14 Mar Yelp Helps Determine Retail’s Demise
Are we in the midst of the beginning of the end for retail?
While we tend not to refer people to Yelp, (since it’s killing the modern day referral), in this case we can look to Yelp for that answer. A Harvard Business School study released February 20th uses Yelp analytics to determine retail and neighborhood demographics.
Brick and mortar stores will most likely, at some level, always be around. A certain group of consumers won’t be able to give up trekking to a showroom to check out the latest luxury vehicle spinning around on its platform or visiting a watch shop to see their shiny, expensive purchase up-close and personal before paying for it. However, recent data suggests that retail may be in its demise, or at the very least on a down swing, and Yelp (I know I know, we aren’t always fans of theirs!) has a major part in telling that story.
To measure neighborhood change and the gentrification in the U.S., two Harvard Business School researchers and one from Harvard University teamed up to look at the topic with a study that, in part, uses Yelp’s analytics to measure real-time economic activity in certain neighborhoods. Traditional information gathering tools like the Census Bureau, which is conducted every 10 years, is usually too slow to provide accurate measurements.
Yelp, on the other hand, has a running database of when businesses open and shutter their doors as well as neighborhood demographics. With the help of Yelp analytics, American Community Survey data, and Google Streetview (to see the changing landscape of neighborhoods) the study, Nowcasting Gentrification: Using Yelp Data to Quantify Neighborhood Change, looked at the changing demographics of neighborhoods and how retail stores affect them.
For example, richer neighborhoods are going to attract more storefronts because they have the income to spend in them, while poorer neighborhoods will have fewer stores. Neighborhoods where people can get their venti, non-fat, decaf, sugar-free vanilla, extra-foamy, doubled-blended, iced frap at a Starbucks that suddenly popped up, or any cafe for that matter, signifies the neighborhood may be changing.
And hooray for reviews, WebPunch’s favorite, because the study also suggests, “The number of reviews of Starbucks increases predictive power, suggesting that gentrifying neighborhoods might also attract more reviewers.”
But what about all the retail stores? In a Bloomberg News article about the Harvard study, Yelp provided them with data showing for the first time since they started collecting data (when the site launched in 2004), that in 2017 the number of store closures was higher than the number of openings.
Also, in just the first quarter of 2017 there were more retail store bankruptcies filed than there were the entire 2016 year, according to Bloomberg News numbers. Yikes!
And of course, Yelp is all very proud of their efforts:
Moreover, Yelp data gives a more nuanced look at how the local economy changes as housing prices rise. Data from online platforms like Yelp can help chart the course of a city’s neighborhoods, and can have implications for consumers as well. It’s helpful for home buyers to know that groceries, cafes, or bars opening in a neighborhood are signals of increases in home prices. If you see a new coffee shop enter a neighborhood, that can be a signal of a warming local housing market.
The study is part of Yelp’s ongoing initiative to help researchers like the Harvard team here use Yelp data for economic analyses. Our parallel internal effort, led by Carl Bialik, Yelp’s data science editor, explores how Yelp data can improve our understanding of the world around us. We hope to surface insights that add value to policymakers, businesses, and consumers.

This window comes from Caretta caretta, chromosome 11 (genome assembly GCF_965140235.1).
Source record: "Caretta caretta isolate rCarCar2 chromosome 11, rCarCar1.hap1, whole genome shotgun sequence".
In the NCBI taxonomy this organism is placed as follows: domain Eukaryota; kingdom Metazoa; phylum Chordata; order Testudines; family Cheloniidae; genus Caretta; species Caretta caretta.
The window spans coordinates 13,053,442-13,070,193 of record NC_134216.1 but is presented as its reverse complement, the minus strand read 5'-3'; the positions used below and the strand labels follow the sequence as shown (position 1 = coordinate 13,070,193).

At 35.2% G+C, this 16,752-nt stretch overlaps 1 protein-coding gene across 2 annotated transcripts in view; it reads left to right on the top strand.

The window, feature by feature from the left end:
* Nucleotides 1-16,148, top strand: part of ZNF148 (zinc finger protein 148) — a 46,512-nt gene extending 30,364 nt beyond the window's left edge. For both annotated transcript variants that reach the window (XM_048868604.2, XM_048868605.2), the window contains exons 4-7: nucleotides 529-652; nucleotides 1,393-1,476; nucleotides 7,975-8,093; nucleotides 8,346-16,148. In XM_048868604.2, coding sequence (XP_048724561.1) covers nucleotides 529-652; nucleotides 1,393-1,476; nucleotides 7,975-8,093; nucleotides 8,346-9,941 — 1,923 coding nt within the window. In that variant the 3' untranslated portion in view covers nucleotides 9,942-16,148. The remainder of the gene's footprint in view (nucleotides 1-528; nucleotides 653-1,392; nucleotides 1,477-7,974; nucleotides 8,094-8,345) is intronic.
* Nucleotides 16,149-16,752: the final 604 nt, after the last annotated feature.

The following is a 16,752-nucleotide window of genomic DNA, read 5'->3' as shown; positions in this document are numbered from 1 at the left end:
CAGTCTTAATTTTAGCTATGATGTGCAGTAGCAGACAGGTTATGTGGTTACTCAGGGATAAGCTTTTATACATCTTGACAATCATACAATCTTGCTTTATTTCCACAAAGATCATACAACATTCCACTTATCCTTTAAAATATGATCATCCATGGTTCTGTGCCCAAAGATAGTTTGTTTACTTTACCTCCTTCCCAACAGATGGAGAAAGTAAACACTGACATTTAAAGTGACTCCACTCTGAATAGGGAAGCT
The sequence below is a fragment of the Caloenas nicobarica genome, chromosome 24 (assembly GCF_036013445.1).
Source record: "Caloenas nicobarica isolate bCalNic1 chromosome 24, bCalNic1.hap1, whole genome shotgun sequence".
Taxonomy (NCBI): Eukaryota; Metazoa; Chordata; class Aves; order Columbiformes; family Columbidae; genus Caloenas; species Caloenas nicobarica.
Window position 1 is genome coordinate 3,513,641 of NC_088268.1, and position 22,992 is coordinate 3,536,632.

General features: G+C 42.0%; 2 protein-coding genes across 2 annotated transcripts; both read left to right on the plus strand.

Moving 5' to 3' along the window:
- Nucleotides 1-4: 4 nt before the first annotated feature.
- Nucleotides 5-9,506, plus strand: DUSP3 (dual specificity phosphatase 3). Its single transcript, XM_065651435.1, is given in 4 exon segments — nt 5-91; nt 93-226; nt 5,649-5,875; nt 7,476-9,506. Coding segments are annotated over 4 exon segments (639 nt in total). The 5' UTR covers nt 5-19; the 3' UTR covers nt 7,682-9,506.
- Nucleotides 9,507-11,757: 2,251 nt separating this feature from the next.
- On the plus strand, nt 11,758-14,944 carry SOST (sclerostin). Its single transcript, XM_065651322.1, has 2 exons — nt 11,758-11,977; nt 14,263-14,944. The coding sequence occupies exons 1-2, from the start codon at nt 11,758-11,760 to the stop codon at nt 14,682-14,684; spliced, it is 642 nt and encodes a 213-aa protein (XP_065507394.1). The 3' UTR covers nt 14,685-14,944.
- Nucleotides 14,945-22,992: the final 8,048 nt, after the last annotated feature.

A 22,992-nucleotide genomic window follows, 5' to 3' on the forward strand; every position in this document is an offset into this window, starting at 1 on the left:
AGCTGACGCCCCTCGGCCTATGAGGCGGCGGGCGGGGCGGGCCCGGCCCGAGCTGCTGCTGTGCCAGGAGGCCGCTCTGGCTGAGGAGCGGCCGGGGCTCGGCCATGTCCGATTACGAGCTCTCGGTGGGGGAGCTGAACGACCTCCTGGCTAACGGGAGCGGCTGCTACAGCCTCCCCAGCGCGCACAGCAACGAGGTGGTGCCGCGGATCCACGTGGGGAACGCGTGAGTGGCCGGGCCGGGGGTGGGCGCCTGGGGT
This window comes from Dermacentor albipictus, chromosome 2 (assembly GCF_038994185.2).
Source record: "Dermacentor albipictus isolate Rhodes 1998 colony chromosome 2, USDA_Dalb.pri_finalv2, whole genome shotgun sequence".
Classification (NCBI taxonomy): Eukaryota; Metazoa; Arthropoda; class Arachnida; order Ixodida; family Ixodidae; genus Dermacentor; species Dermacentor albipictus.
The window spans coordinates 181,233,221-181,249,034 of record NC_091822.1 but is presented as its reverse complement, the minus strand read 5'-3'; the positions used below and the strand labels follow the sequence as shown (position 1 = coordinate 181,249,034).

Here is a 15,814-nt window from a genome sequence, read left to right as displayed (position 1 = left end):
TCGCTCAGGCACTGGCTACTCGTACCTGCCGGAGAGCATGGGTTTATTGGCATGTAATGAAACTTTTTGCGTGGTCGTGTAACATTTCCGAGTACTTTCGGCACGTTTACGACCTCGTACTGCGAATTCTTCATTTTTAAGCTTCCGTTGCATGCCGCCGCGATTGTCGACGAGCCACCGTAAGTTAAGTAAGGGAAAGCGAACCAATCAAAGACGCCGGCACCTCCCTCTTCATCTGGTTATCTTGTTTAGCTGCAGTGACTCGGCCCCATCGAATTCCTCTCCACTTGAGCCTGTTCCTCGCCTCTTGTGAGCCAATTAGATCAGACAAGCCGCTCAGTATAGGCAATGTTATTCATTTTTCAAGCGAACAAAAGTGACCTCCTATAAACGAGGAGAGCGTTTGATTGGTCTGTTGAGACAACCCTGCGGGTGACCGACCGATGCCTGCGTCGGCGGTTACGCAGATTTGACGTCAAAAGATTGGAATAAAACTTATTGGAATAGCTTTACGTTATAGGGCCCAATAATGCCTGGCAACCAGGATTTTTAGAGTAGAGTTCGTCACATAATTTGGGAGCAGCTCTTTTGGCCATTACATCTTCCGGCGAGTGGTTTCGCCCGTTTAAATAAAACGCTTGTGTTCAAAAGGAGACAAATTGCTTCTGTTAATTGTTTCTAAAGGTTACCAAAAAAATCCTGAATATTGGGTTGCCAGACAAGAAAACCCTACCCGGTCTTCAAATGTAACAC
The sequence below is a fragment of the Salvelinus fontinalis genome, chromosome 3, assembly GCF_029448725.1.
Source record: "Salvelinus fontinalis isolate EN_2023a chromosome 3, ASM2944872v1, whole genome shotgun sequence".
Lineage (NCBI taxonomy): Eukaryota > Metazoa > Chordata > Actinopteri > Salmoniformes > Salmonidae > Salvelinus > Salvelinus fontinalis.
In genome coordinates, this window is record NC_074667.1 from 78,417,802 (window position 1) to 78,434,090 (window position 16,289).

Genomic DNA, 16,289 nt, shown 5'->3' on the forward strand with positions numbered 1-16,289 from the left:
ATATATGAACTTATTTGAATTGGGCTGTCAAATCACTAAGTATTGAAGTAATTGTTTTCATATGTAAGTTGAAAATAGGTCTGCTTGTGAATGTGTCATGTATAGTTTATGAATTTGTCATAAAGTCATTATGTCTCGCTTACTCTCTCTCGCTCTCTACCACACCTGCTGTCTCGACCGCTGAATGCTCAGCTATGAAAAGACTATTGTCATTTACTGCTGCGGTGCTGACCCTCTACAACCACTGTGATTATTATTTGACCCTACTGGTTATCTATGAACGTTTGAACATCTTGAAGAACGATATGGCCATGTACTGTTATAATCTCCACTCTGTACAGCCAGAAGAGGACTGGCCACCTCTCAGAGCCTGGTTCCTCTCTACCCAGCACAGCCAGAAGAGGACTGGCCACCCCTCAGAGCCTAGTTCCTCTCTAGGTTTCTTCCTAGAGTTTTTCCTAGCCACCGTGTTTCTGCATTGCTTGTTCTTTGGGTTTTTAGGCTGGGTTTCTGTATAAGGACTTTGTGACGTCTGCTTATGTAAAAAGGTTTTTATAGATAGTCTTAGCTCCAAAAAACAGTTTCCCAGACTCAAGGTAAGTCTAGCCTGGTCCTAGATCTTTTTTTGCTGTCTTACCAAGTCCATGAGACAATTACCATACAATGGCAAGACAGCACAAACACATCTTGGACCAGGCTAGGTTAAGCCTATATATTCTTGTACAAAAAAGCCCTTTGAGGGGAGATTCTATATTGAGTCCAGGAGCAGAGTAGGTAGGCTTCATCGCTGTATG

Why the Change?
It’s easy to point the finger at Amazon.com. Looking at the bigger picture, however, it’s really just online shopping in general, albeit largely spearheaded by Amazon. Long-time storefront retailers are also switching to online shopping in an effort to keep up with competition (again, namely Amazon). Other brands like Nordstrom have found a nice in-between by having a sort of staging store instead of a massive department store where customers can go in and try products on, get fitted, and get a personal customer experience, while still making purchases online.
There are also the slew of companies whose model is all about having customers ship products back and forth before actually purchasing something. Stitch Fix and Zappos are two of many companies that will send a box of clothes or shoes to their customers for them to try on. The customer pays for and keeps what they like and returns what they don’t, and the shipping costs are eaten by the business.
Something else to consider is online reviews. People used to go to a store to make a purchase, possibly going in several times before making a consideration. Now, many consumers rely on online reviews to make informed purchases.
Then there are generational gaps. Millennials and maybe even Gen-Xers, as well as baby boomers gone minimalists are spending their money on experiences instead of things. They may spend more time out to eat, at bars, or doing something instead of buying something. And Millennials may even be making some of their purchase decisions on the never-ending pursuit to find the next best social media post, which won’t be at JCPenny’s. For more, see this insightful story by The Atlantic about why the retail storefront may be on the way out.
Apparently, Yelp is here to help. While it’s not necessarily been our experience, Yelp being so helpful, it sounds like it’s found a niche where it can chip in as marketers, researchers, and demographers look for live data tools about consumers and the spaces they live in. For now, we’ll say, “Not bad, Yelp!”